FIG. 7 is a top plan view of tree feller for severing standing tree stems flush with the ground and aligning them on the ground as a first step in preparing the trees to be harvested and reduced to chips by the tree harvester of FIGS. 1-5; and

FIG. 8 is a perspective view of an angled shear blade and directional tree felling bar of the tree feller of FIG. 7.

DETAILED DESCRIPTION OF THE PREFERRED EMBODIMENTS

A tree harvester 10 as seen in FIGS. 1 through 5 includes a longitudinally extending main frame 12 which is supported for forward movement of the harvester along a longitudinal main frame axis 13 by appropriate powered, idler and steering wheels indicated generally at 14. These "wheels" could be half-tracks, skids or any combination thereof.

Mounted on the main frame 12 is an operator's cab 16, a prime mover 18, a chipper 20, and a knuckle boom loader grapple 21. The main frame includes parallel, spaced apart main frame beams 15, 15.

A tree alignment disc support frame 22 extends forwardly from a forward end fo the main frame 12 and includes a pair of alignment disc support arms 24, 24 extending forwardly and diverging outwardly from each other. As shown, the forward ends of these disc support arms 24 are supported by wheels 25, 25. These arms 24 can also be supported or lifted clear for transport by linear disc support arm control motors 23, 23. These motors 23 can take the form of hydraulic piston/cylinder motors and, for clarity of illustration, only one is shown.

In the form of the invention as shown, two felled tree alignment discs 26 are rotatably and pivotally supported with respect to each of the support arms 24. These discs 26 include two forward alignment discs 27 and two rearward alignment discs 28, one of each being supported on each of the arms 24, 24. Each of these discs 26 includes an alignment disc shaft 29 and is journaled as at 30 in a rearward end portion of its own independent hinged jump link 32. Each such jump link is hinged or pivoted to one of the disc support arms 24 as at 34.

In an early prototype of the invention, the support arms 24, 24 extended integrally forwardly from forward ends of main frame beams 15 and 15. Variations in the level of the ground being traversed were accommodated by the pivoting of each disc 26 on its own hinged jump link 32. Such an integral structural relationship is illustrated in FIG. 2 with respect to the uppermost alignment disc support arm 24 and main frame beam 15 as seen in that figure.

In a presently preferred form of the invention, support arms 24, 24 are each pivotally mounted to a forward end portion of one of the main frame beams 15 as at 46. This construction is illustrated in FIG. 2 as to the lowermost arm 24 and beam 15 as seen in that figure. It is also illustrated in FIGS. 1, 3, 4 and 6.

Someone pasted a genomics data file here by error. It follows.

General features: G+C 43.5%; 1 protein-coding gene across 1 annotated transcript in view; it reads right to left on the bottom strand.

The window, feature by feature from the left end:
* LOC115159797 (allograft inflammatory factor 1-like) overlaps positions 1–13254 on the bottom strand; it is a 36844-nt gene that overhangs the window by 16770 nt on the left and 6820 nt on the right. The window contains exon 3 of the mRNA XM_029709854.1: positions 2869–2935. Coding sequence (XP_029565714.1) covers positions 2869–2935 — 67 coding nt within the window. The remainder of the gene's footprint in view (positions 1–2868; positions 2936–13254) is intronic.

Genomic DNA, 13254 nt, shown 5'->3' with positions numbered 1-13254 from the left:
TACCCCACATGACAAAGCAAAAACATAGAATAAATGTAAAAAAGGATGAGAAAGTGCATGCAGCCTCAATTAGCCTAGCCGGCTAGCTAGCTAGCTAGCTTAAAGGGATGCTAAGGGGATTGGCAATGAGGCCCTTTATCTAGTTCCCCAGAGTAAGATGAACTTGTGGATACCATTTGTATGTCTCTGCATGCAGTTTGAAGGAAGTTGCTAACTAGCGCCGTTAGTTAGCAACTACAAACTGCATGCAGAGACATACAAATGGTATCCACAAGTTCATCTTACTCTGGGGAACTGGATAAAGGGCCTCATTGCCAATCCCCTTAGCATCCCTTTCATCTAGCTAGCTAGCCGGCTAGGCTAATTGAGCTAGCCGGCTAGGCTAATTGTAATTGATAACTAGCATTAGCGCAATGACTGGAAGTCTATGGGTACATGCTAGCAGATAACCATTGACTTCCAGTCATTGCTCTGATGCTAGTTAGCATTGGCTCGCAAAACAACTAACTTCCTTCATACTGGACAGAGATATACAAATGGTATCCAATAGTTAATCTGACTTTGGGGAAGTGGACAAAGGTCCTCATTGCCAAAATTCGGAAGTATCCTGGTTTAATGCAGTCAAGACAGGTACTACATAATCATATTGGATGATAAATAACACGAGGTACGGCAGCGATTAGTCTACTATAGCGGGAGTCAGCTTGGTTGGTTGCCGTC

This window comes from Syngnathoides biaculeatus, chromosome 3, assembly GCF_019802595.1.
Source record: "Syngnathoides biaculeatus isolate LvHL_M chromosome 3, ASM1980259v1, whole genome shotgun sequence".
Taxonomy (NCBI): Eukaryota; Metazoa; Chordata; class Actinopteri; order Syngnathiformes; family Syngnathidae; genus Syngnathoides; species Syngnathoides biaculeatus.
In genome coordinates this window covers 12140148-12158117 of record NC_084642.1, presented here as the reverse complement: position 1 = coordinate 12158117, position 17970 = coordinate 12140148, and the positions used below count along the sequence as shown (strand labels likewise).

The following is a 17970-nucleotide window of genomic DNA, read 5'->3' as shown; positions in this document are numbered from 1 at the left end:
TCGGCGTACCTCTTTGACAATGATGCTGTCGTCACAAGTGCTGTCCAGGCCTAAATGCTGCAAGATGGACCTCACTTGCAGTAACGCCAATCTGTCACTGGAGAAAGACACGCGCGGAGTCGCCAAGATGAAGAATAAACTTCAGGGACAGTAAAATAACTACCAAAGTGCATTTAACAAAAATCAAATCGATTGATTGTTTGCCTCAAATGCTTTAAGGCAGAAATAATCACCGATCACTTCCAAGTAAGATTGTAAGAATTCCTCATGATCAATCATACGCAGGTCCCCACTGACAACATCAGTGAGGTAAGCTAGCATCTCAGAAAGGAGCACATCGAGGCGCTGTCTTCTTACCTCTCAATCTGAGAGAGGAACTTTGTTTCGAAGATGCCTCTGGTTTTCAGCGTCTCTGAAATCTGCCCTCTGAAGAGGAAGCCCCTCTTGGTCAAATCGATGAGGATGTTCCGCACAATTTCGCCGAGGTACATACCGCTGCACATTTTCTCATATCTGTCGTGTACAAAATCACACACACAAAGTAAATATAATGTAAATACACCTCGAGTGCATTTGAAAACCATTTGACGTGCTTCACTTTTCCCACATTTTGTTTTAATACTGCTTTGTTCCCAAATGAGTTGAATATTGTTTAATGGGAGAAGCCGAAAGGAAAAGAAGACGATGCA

Each of the disc support arm control motors or hydraulic piston/cylinder motors 23 are pivotally mounted at one end with respect to the main frame 12 and operator's cab 16 as at 35 and are pivotally mounted with respect to a disc support arm 24 as at 37.

The prime mover 18 is adapted to move the tree harvester 10 in forward direction along the longitudinal main frame axis 13 in the direction of an arrow 36. Means are provided to cause the alignment discs to rotate on their journals 30 in direction so that the lower portions of the discs are moving rearwardly with respect to the forward motion of the main frame and the disc support frame while upper portions are moving forwardly. Because of the angle of the discs, all tree stems and other materials encountered by the discs will be moved toward axis 13 of movement of harvester 10.

One satisfactory means for accomplishing this rotation of the discs is to provide each alignment disc 26 with a plurality of teeth 38 extending outwardly therefrom and mounting the discs so that the teeth encounter the ground as the harvester moves forward.

Another method of rotating the discs can be by hydraulic motor, and such motors 40 are shown in FIG. 6 by way of example, mounted on the rearward end portions of the jump links 32 in position to directly drive associated alignment discs 26. Such a drive can be effective whether or not teeth 38 are provided on the disc.

A studded chipper in-feed cylinder 42 is rotatably mounted to forward portions of the main frame 12 between the rearward end portions of the disc support arm 24, 24 and is rotated in direction to carry trees to be harvested up and into the chipper 20. In the form of the invention as shown, studs 44 extend outwardly from the face of the cylinder tend to engage and lift stems or other parts of the trees to be harvested up over the top of the cylinder and to feed them into the chipper as the cylinder 42 rotates.

Rotational movement of cylinder 42 can be provided in a usual or preferred manner. The speed of its rotation can be controlled to help prevent jams due to overloading the chipper; but in ordinary operation the peripheral movement of its cylindrical surface can be the same as or, preferably, slightly greater than the forward movement of the harvester over the ground.

The angle between each felled tree alignment disc 26 and the longitudinal axis 13 of forward movement of the harvester can be selected to accommodate the nature of the soil traversed, the size and character of the felled tree stems, and many other conditions. An angle of 35 has been found to be effective. However, larger angles, requiring that more power to be expended by the prime mover, and smaller angles, handling less felled trees on each pass, will also yield good results.